NEW YORK – The biggest U.S. banks are extending less credit amid a faltering economic recovery, and regional lenders are stepping in to fill the gap.
Total loans at the four largest U.S. banks – JPMorgan Chase & Co., Bank of America, Citigroup and Wells Fargo – fell 4.9 percent to $3.04 trillion in the first quarter from the same period in 2010, according to data compiled by Bloomberg.
Meanwhile, lending by the 17 smallest of the 24 firms in the KBW Bank Index increased 9.8 percent to $1.27 trillion.
The big banks are trimming assets to satisfy stricter capital rules and regulatory demands to dispose of risky loans, while regional lenders, most less than one-tenth the size of JPMorgan, are picking up customers.
That could mean lower earnings and profitability for the largest firms, said David Trone, an analyst at JMP Securities in New York.
Theyre deliberately shrinking their size, but that has earnings implications, Trone said. The removed loans have been identified as high-risk, but actually theyre paying off at par and theyre high interest-rate loans. People think theyre just running off impaired loans that arent paying, and thats not true.
That regional banks have taken up some of the slack is encouraging to David Jones, a former economist at the Federal Reserve Bank of New York and president of the Denver consulting firm DMJ Advisors.
Its the health of the banking system and the banks ability and willingness to extend credit thats at the heart of any recovery, Jones said. If anything helps in getting this recovery going, itll be those regional banks.
The four companies, considered systemically important financial institutions globally, are facing a surcharge on top of capital requirements adopted last year by the Basel Committee on Banking Supervision that will be phased in by 2019.
And the need to hold more capital is leading some banks to reduce loans.
The four banks held 41 percent of the $7.41 trillion in loans reported by the Federal Deposit Insurance Corp. at the end of the first quarter, compared with 43 percent as of the end of March 2010, when the total was $7.5 trillion.
Bank of America CEO Brian Moynihan has sold more than $50 billion in assets to boost capital and simplify the firm since taking over in 2010.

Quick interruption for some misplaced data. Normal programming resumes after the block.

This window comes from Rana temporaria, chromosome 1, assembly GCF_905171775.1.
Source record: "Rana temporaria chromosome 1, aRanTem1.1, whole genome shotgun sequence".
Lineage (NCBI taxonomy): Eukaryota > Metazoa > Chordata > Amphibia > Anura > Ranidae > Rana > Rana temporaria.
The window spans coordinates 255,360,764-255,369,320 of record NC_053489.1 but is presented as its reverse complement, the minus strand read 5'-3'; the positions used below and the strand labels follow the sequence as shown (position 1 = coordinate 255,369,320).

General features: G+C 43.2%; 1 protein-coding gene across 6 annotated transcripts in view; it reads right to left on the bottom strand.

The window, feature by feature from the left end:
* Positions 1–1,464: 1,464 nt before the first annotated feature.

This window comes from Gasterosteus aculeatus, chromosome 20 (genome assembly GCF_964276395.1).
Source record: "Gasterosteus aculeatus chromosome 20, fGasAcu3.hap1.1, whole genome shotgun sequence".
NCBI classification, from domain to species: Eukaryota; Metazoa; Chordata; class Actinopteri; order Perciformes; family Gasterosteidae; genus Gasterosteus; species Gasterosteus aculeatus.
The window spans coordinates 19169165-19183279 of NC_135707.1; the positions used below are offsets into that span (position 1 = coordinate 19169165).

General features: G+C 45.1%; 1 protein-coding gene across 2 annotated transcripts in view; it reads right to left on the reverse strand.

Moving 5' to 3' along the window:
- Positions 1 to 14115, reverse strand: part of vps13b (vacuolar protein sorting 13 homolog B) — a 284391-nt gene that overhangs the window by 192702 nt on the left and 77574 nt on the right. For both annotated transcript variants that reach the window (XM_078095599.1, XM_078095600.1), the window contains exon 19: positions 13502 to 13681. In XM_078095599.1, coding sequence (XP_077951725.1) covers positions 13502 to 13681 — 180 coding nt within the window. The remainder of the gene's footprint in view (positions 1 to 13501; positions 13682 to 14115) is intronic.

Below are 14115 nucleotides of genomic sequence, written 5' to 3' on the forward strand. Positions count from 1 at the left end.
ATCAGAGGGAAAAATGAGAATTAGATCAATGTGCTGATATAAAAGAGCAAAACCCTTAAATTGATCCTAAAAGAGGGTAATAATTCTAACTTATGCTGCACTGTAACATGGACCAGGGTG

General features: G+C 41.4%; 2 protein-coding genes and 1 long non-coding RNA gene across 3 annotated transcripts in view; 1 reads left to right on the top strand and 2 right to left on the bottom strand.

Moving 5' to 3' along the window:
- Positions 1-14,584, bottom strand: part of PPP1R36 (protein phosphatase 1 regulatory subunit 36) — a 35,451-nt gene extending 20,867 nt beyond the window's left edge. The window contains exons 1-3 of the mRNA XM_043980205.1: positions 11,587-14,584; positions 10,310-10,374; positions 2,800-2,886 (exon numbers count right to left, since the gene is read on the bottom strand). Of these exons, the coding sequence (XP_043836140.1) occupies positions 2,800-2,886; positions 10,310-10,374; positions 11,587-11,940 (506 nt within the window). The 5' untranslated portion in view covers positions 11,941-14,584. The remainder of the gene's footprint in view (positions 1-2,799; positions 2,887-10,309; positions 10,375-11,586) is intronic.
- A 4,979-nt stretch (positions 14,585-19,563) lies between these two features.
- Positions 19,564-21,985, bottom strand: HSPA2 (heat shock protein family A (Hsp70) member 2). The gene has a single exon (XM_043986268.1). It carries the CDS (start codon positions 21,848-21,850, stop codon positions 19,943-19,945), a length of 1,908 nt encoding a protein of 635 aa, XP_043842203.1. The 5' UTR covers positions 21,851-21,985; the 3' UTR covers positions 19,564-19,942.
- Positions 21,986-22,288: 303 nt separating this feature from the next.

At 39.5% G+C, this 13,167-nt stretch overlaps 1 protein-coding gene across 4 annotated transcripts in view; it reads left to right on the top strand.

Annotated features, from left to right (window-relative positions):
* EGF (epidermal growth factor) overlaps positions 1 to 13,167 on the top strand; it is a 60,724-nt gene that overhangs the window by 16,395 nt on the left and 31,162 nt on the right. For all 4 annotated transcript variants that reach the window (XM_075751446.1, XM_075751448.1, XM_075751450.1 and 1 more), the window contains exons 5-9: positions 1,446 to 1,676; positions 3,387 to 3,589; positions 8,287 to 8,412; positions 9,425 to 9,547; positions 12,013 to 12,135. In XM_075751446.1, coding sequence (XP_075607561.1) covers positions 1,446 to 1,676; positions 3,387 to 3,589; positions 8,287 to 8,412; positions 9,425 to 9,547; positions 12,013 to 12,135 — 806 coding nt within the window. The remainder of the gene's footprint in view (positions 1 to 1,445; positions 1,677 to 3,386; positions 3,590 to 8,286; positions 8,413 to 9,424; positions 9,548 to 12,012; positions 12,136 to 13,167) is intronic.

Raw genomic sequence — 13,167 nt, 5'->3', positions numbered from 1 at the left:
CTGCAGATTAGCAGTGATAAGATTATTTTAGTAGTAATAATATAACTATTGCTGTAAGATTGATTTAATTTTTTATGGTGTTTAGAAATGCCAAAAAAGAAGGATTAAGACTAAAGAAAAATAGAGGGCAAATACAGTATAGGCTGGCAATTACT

The company has scaled back in credit-card and home lending – which inflicted more than $50 billion in losses and impairments since the financial crisis – as it focuses on the most profitable customers and cuts assets that regulators deem risky.
The banks 8 percent decline in outstanding card loans to $112.6 billion in 2011 was the biggest among the top 10 U.S. issuers, according to the Nilson Report, an industry newsletter.
Citigroup, led by CEO Vikram Pandit, has sold more than 60 businesses and reduced assets by at least $600 billion since 2008.
It posted a 10 percent decline in credit-card lending in North America and reduced loans in Citi Holdings, a division Pandit created for unwanted assets including toxic mortgages, by more than half, according to company filings.
Last June, JPMorgan Chief Executive Officer Jamie Dimon pressed Federal Reserve Chairman Ben Bernanke about whether regulators have gone too far reining in the U.S. banking system.
He asked whether the central bank had studied the cumulative effect of capital requirements, mortgage standards and other rules, and whether those will constrain credit and slow economic growth.
Moynihan at Bank of America said last year that every percentage point of additional capital required by regulators reduces potential bank lending by $18 billion. A spokesman declined to comment.
Fed officials in late Junecut their estimates for 2012 gross domestic product growth in the U.S. by half a percentage point, noting that the rate means demand is too weak to achieve full employment by 2014.
Last month, payrolls rose less than the most-pessimistic forecast in a Bloomberg News survey, and the jobless rate rose to 8.2 percent from 8.1 percent.
Picking up the slack
The situation has created an opportunity for regional banks, which have increased credit-card and other consumer loans.
A few large money-center national, international banks had a lot of the market, and a relatively small percentage decrease in their portfolio holdings translated to a lot of dollars for smaller banks like us to go out there and add, said Daniel Cantara, executive vice president of commercial banking at Buffalo, N.Y.-based First Niagara Financial Group, the 21st largest U.S. lender by assets.
U.S. Bancorp, Fifth Third Bancorp in Cincinnati and BB&T Corp. in Winston-Salem, N.C., have boosted residential mortgage loans since the first quarter of 2010, according to bank filings.
U.S. Bancorp, the seventh-largest U.S. lender by assets, had $38.4 billion in mortgage loans at the end of the first quarter, 45 percent more than in 2010, while Fifth Thirds portfolio rose 36 percent to $12.5 billion. BB&Ts residential mortgage loans jumped 39 percent to $21.5 billion.
Meanwhile, Wells Fargo, JPMorgan and Citigroup have all bolstered their commercial and corporate lending.
Wells Fargos $345.7 billion in commercial loans at the end of the first quarter was 16 percent higher than the first quarter of 2010. Citigroups corporate loans jumped 42 percent to $228 billion in that time.
The biggest lenders are focusing on large transactions because they provide higher returns, said Jim Dunlap, director of regional and commercial banking at Huntington Bancshares in Columbus, Ohio
Were finding some larger institutions less focused on that particular work, because to compete, they have do it on price, Dunlap said.
It takes the same amount of effort if its a $20 million loan or a $200 million loan. Thats why youre seeing the bifurcation now. They need a much higher return on effort.